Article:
Brexit continues to lie untouched in the dog's breakfast bowl, no more appetising in the cold light of day than it was when the smell started on the night of June 23. Hard Brexit, soft Brexit, Brexit over easy on rye, nobody's quite sure what they ordered. The Scots aren't planning to shut up and eat what someone else requested on their behalf, that's clear. Alex Salmond said recently there will be a new independence referendum in 2018.
The US is facing a similar binary choice with one indigestible option on the menu: here are some lessons from a still-suffering Remain supporter.
Denial doesn't help.
In the run up to the referendum on EU membership, I found myself almost unable to believe that the British people would vote Leave. Reading reports of the poll results, I discounted the ones I didn't like.
When MP Jo Cox was brutally murdered, I thought, as many others did that people would vote the way she wanted, to honour her memory. But it wasn't a turning point, in fact it was an indicator of how bad things were getting in that part of England. Even her own constituency voted 'Leave'. We were in denial.
There was a recent article in the New York Times about Democrats seeing Trump eyeing the White House. "The possibility of that is too horrifying to broach," Larry David, the "Seinfeld" co-creator and "Curb Your Enthusiasm" star, wrote in an email. "It's like contemplating your own death. I can't go there". Go there.
Beware the filter bubble
A British entry has more chance of winning Eurovision than Trump has of carrying Massachusetts, where I am now. I read the New York Times which does not carry their voices; a friend pointed to this interview with an imaginary Trump supporter. I don't know them.
Similarly, my home city of Edinburgh was the most Remain of any in the UK. I know people who were pretty unenthusiastic about the European Union, but none who voted 'Leave".
On the day after the EU referendum, in a Facebook post, mySociety founder, Tom Steinberg, wrote" I am actively searching through Facebook for people celebrating the Brexit leave victory, but the filter bubble is SO strong, and extends SO far into things like Facebook's custom search that I can't find anyone who is happy *despite the fact that over half the country is clearly jubilant today* and despite the fact that I'm *actively* looking to hear what they are saying... We're getting countries where one half just doesn't know anything at all about the other." (Quoted by the Guardian's Katharine Viner in "How Technology Disrupted the Truth".)
Disproportionately old, poor, socially unconnected, living in deprived areas, Leavers were heavily reliant for information on tabloid news outlets punting out cheap populism.
Avoid "mansogyny" and other inverse prejudice
After the Brexit vote in the UK, I listened on a radio phone-in. One woman called the show in tears to say she had been told: "White trash shouldn't have the vote."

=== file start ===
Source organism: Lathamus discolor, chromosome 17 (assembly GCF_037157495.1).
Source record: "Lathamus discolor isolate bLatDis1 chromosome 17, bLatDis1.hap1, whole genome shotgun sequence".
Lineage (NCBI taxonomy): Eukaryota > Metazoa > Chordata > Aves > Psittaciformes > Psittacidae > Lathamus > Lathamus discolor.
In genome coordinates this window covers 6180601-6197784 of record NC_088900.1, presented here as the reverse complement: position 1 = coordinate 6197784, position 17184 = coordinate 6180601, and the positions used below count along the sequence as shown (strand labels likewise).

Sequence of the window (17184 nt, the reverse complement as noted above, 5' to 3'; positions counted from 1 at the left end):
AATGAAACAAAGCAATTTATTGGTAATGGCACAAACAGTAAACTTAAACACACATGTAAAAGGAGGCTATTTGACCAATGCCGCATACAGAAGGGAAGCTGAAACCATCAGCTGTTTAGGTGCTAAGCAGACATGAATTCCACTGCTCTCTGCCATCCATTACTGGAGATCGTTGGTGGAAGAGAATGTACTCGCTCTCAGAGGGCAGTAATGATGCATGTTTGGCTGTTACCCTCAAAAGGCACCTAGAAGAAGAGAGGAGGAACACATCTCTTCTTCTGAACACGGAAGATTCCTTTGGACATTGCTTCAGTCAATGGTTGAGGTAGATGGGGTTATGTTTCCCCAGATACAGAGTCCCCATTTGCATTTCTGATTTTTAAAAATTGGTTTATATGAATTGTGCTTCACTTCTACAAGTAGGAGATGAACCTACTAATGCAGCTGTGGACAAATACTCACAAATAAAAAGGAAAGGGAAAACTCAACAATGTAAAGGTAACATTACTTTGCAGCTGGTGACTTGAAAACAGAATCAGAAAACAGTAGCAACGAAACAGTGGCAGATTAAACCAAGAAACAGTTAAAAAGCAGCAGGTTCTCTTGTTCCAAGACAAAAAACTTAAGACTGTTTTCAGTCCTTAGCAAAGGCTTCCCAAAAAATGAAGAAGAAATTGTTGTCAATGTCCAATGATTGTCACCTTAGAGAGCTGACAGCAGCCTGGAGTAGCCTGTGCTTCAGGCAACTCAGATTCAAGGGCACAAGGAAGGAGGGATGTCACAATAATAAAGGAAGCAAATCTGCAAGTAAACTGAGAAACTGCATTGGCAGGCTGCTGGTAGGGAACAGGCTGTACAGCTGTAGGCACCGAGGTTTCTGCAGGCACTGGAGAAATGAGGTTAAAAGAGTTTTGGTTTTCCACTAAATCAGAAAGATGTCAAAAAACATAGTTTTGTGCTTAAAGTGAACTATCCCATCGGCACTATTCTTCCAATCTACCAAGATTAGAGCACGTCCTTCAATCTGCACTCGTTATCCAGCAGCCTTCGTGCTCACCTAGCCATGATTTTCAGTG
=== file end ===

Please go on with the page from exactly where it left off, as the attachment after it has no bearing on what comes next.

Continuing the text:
And on an important TV debate in the run-up to the referendum, we watched an all-female team on the Remain side make repeated personal attacks on Boris Johnson. "That's mansogyny," my teenage son commented. A joke, but perhaps his word captured how some male viewers felt.
The new poor, the new marginalised, are sensitive to their loss of status. Don't insult them.
In the Brexit referendum campaign, the boring case for continuing to work towards a better Europe didn't measure up to the grandiose false promises of "Leave".
Apparently the Chinese followed the Brexit campaign with fascination - the Chinese media reported it in detail, as an example of what a silly system democracy is. The Chinese media have also described the rise of Trump the "big-mouthed clown" as an illustration of scarey and pointless democracy.
But what really lies behind his rise in support? In France, Emmanuel Macron describes a new split in politics superseding the left-right divide, between those afraid of globalisation and those who see it as an opportunity. But has unfettered globalisation has been too harsh for too many people? Dani Rodrick in the NYT argued that a more strategic approach could have been taken.
Democracy, as Winston Churchill put it, is the worst form of government except for all the others.
It is likely that Hillary Clinton will be elected the next President of the United States. It will be a historic moment - the election of an older woman, a grandmother, a woman of as the leader of the free world. It is still unlikely that Trump will win. But it's possible.
The night of June 23 was a memorable low for British democracy. It was a shambles. It was only when Scotland's SNP leader Nicola Sturgeon appeared on television, looking poised, flanked by Scottish and European flags that it seemed as if we were watching someone who had prepared for this moment. For her, the end of the Brexit referendum was the beginning of the next electoral campaign.
One of the strengths of democracy is in its resilience. As long as the other institutions which underpin it remain strong, and an autocrat isn't able to seize power, there will be another election coming up.
For Democrats, as for democrats, November 9, 2016 will be either a day for celebration or it will be a day to be ready to start the next campaign. But I hope it's the former.
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